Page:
Sunday, April 25, 2010

What is Joe Bonomo reading?

The current featured contributor at Writers Read: Joe Bonomo, author of AC/DC's Highway to Hell (33 1/3 Series, 2010).

His entry begins:
Here are a few books I can’t shake:

Larry Brown, A Miracle Of Catfish

Apart from a few early stories and one self-consciously experimental miss (The Rabbit Factory), Brown’s work is uniformly strong. I love Joe, Fay, and Father and Son, but his last novel indicates how far he’d come as a storyteller and what he might have produced had he not died of a heart attack in 2004. A Miracle of Catfish is unfinished, but the world Brown creates is so full, the characters so round and naturalistic, the rolling, tense, verdant Mississippi landscape so sensually rendered, that the lack of a conventional resolution feels more realistic than not: this world is alive, unending. Brown’s final-draft notes included at the end of the book offer a glimpse of fates and possibilities, but they’re superfluous. Loneliness, alienation, aimless driving, splintered families, beers on ice in a cooler in a truck’s floorboards, and sticky heat and human anxieties and drama: it’s all here in a book that I...[read on]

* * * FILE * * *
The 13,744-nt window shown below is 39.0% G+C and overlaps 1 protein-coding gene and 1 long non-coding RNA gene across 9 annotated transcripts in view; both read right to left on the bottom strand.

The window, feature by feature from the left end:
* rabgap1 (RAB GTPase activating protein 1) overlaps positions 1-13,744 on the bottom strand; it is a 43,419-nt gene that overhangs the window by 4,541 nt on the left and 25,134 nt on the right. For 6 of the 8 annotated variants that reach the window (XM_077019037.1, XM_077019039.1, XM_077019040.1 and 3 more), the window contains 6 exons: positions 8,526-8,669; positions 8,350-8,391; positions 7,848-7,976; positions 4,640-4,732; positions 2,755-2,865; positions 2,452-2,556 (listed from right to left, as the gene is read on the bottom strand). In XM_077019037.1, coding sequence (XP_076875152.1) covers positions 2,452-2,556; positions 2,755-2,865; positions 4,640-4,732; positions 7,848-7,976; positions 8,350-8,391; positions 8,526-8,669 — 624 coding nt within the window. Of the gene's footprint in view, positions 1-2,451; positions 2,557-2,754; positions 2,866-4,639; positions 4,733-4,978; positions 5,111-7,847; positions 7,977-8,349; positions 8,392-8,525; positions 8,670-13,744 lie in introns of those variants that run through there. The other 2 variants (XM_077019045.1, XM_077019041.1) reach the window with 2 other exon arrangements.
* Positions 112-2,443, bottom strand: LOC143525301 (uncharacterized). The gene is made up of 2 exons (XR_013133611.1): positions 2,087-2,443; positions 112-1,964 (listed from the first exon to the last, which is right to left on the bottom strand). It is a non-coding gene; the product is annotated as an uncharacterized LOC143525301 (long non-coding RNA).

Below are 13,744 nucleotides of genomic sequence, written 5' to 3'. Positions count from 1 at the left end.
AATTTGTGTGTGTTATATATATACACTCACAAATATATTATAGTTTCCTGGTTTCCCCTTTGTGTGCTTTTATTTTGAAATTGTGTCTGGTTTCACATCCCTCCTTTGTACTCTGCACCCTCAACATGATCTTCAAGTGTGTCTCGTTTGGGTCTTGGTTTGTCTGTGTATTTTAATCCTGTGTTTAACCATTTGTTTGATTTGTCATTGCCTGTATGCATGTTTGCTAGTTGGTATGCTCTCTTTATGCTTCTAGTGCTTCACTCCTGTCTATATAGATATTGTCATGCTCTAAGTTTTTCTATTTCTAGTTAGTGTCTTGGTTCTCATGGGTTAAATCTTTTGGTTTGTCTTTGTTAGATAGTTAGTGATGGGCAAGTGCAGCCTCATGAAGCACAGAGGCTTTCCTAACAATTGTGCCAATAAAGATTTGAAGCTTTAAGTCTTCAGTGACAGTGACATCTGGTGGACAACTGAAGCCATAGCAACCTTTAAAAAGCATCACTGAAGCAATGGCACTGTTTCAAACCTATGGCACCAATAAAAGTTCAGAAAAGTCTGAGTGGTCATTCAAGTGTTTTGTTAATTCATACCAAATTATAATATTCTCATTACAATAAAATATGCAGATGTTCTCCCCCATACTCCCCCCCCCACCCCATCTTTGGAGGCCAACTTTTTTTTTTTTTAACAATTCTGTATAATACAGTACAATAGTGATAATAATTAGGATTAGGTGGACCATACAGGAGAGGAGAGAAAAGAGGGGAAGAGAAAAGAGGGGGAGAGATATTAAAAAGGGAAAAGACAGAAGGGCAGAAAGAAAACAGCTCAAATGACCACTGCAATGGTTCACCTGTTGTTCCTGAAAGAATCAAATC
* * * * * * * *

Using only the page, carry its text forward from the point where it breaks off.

About AC/DC's Highway To Hell, from the publisher:
Released in 1979, AC/DC’s Highway To Hell was the infamous last album recorded with singer Bon Scott, who died of alcohol poisoning in London in February of 1980. Officially chalked up to “Death by Misadventure,” Scott’s demise has forever secured the album’s reputation as a partying primer and a bible for lethal behavior, branding the album with the fun chaos of alcoholic excess and its flip side, early death. The best songs on Highway To Hell achieve Sonic Platonism, translating rock & roll’s transcendent ideals in stomping, dual-guitar and eighth-note bass riffing, a Paleolithic drum bed, and insanely, recklessly odd but fun vocals.

Joe Bonomo strikes a three-chord essay on the power of adolescence, the durability of rock & roll fandom, and the transformative properties of memory. Why does Highway To Hell matter to anyone beyond non-ironic teenagers? Blending interviews, analysis, and memoir with a fan’s perspective, Highway To Hell dramatizes and celebrates a timeless album that one critic said makes “disaster sound like the best fun in the world.”
Joe Bonomo is also the author of Jerry Lee Lewis: Lost and Found (2009), Installations (National Poetry Series, 2008), Sweat: The Story of The Fleshtones, America's Garage Band (2007), and numerous essays and prose poems. He teaches in the English Department at Northern Illinois University.

Visit Joe Bonomo's blog.

Writers Read: Joe Bonomo.

--Marshal Zeringue